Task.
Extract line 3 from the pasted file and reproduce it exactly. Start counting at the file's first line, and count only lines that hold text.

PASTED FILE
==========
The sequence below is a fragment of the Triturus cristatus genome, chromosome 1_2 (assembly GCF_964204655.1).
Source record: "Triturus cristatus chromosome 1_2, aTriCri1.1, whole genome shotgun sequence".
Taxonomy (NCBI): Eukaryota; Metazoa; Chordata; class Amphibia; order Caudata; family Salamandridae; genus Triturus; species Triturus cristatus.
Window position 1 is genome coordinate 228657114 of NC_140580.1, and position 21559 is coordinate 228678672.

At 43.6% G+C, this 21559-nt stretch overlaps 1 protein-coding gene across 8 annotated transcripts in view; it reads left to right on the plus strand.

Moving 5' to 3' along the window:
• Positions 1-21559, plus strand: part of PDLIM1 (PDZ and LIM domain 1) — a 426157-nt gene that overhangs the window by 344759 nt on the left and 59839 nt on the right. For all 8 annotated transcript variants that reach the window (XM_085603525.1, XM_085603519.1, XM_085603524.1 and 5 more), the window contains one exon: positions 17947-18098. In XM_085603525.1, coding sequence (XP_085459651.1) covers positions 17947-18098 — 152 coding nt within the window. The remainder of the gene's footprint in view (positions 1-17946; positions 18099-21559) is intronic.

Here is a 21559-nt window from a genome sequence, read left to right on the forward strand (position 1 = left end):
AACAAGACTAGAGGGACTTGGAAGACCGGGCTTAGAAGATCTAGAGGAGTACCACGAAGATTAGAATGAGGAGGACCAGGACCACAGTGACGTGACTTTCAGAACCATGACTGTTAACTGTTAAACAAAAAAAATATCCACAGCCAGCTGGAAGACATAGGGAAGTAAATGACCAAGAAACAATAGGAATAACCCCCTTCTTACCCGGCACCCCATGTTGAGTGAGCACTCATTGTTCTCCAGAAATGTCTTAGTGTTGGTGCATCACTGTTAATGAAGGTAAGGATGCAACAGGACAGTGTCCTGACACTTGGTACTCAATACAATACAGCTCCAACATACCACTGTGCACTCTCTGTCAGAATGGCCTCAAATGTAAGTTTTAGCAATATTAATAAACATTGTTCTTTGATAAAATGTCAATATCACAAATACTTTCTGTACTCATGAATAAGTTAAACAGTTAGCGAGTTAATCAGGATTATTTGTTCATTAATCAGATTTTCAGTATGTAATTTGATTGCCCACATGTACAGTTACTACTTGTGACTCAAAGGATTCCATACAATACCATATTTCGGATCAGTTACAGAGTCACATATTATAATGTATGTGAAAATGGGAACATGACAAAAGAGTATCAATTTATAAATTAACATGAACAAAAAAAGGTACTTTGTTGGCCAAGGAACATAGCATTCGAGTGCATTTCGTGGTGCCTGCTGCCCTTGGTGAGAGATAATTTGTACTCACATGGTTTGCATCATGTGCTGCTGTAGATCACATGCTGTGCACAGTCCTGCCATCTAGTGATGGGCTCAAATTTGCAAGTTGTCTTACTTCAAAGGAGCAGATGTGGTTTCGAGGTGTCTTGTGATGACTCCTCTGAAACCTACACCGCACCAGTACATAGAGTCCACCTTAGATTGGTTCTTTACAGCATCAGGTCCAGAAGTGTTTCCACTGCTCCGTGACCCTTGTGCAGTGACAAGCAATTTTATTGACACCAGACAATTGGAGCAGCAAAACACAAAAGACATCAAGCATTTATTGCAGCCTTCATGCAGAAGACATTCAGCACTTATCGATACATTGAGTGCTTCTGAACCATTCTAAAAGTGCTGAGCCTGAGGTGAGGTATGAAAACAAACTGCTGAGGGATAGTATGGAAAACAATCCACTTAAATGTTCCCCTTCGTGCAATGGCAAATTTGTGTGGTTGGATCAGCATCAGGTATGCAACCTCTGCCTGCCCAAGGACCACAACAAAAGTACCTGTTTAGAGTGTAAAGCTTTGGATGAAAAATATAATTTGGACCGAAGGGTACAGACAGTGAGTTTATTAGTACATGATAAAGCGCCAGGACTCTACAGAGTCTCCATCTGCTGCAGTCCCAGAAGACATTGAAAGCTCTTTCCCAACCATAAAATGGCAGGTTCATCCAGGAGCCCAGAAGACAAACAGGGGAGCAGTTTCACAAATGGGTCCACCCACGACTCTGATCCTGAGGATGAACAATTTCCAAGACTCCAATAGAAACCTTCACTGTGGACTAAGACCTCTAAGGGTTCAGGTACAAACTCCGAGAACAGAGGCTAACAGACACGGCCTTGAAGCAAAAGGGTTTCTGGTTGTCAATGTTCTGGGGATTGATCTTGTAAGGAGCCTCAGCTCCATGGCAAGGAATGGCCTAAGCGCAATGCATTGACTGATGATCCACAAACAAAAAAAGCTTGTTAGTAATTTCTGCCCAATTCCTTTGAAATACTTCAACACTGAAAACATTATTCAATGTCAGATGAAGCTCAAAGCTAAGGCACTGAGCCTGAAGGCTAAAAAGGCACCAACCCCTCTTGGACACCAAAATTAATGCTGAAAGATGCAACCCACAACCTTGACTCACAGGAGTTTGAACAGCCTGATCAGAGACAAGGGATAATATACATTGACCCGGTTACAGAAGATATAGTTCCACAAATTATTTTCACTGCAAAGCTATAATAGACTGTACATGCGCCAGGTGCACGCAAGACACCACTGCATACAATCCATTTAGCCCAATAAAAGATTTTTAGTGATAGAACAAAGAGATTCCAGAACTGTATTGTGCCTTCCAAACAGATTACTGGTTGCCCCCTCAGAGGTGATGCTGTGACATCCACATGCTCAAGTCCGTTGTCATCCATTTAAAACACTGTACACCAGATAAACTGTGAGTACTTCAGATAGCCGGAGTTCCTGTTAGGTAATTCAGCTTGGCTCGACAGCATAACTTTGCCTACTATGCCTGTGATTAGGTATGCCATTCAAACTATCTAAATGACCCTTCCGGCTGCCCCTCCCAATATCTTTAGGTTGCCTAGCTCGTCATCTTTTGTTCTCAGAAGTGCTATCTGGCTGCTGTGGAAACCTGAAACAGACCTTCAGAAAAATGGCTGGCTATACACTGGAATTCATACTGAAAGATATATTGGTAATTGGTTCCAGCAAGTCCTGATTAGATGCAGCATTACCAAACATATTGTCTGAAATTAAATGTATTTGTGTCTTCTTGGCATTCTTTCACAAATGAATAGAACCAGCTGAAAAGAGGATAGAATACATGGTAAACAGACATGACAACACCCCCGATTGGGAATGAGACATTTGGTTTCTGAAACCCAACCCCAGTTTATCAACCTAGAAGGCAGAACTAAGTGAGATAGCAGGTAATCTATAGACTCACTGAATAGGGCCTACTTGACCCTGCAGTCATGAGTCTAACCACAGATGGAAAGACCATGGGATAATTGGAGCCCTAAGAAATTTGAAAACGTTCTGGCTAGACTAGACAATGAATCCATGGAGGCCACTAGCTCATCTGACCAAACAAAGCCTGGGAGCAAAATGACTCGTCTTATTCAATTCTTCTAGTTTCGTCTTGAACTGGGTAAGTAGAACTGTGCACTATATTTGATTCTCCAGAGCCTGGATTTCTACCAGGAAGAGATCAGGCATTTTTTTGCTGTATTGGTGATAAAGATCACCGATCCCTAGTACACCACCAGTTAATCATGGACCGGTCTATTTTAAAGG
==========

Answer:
Taxonomy (NCBI): Eukaryota; Metazoa; Chordata; class Amphibia; order Caudata; family Salamandridae; genus Triturus; species Triturus cristatus.